Diverse Cast, tech crew shine in ‘Pride’

Photo by Lilly Lim

Lilly Lim

Photo by Lilly Lim

The cast takes a bow after their performance


For its fall 2018 production, Bear Creek High School Drama Department adapted Jane Austen’s Pride and Prejudice — although the novel was set in 1797, the play was based in the 1920s. It was, at times, uncomfortably unprofessional. Overall, however, the play was very lively thanks to the abundant talent of James McCraw, Nicholas Goncalves, Beatrice Soledad and the highly capable tech crew.
“Pride and Prejudice” follows the Bennett sisters and the paths they take to marriage. Elizabeth Bennett, the story’s protagonist, initially hates the winsome Mr. Darcy. She learns to love him and eventual marries, as do all but one of her sisters.
In group scenes, the ensemble habitually upstaged the lead actors drawing attention away from the scene by miming arguments and stomping around the stage. Upstaging is among the basic taboos of theatre and only further reminded the audience of this play’s lack of sophistication.
The amusing characters of Mr. Bennett, Lady Catherine DeBourgh and Mr. Collins — played by James McCraw, Mia Torres and Nicholas Goncalves, respectively, did an excellent job of lightening the mood with hilarious comic relief. Specifically, McGraw’s dry humour, playing the husband of a rather wacky Mrs. Bennet, was exactly what the play needed.
Elizabeth Bennett, the protagonist, was played excellently by junior Beatrice Soledad, this was her debut show at Bear Creek. Elizabeth’s bold straightforwardness was well captured by Soledad; she, along with Torres, McCraw and Goncalves, made this show worth watching.
Perhaps the most unsung hero of this play was the utter precision of the tech crew. The technical side of any play includes complex and meticulous planning; the mastery of this intricate work is exemplified by virtually zero errors.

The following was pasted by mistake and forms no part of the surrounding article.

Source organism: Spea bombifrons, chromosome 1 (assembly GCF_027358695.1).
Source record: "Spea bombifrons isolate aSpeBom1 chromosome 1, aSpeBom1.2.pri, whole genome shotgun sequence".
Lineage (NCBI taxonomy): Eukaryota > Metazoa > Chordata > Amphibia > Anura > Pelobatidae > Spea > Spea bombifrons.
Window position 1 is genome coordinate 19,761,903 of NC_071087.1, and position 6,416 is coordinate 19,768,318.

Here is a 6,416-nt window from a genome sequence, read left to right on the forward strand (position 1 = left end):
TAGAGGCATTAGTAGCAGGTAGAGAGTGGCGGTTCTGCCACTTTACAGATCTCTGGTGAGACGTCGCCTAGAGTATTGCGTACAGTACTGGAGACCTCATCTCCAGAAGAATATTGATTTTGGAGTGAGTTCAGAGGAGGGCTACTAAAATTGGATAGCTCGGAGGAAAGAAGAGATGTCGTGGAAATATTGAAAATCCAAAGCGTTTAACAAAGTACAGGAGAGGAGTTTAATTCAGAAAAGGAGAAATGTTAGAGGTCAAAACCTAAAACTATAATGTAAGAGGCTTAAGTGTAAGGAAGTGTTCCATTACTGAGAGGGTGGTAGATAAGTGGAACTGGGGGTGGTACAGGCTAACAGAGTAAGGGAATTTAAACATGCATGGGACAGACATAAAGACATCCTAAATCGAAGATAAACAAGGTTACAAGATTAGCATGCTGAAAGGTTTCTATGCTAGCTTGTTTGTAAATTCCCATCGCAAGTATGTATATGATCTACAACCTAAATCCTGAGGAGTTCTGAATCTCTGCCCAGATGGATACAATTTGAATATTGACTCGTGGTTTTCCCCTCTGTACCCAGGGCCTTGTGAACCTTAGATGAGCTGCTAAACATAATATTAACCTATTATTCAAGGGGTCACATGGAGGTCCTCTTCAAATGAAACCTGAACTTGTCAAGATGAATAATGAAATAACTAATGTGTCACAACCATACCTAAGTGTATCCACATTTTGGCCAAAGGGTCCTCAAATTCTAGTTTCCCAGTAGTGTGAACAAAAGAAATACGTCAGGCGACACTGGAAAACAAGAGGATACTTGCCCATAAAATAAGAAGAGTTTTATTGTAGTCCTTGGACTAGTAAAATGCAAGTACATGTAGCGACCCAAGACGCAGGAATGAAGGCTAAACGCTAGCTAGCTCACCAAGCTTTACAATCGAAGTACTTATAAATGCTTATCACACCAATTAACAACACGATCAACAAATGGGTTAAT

The lighting, managed by Gavin Cordoza, never illuminated the stage unnecessarily or left characters in the dark and it alway properly set the mood. Microphones were almost always turned on at the proper time and, amazingly, there was no feedback throughout the entirety of the show.
Costumer, Nicole Champeau, did an excellent job of capturing the play’s 1920 setting. The characters changed appropriately as the scenes required as well as fitting the personality of the characters.
The cast of “Pride and Prejudice” was delightfully diverse. It was great to see the population of Bear Creek well represented by a cast that reflected our school’s diversity.
Overall, Bear Creek’s rendition of the classic “Pride and Prejudice” was, at best, an average high school play. It was entertaining enough to keep my attention and I would return to see another Bear Creek play but the errors were too obvious and too often for this production to be anything more than mediocre.


Shawntell Livingston and James McCraw
Kaleb de la Cruz (in Suit), Lauren Oaks and Beatrice Soledad
Lauren Oaks and Beatrice Soledad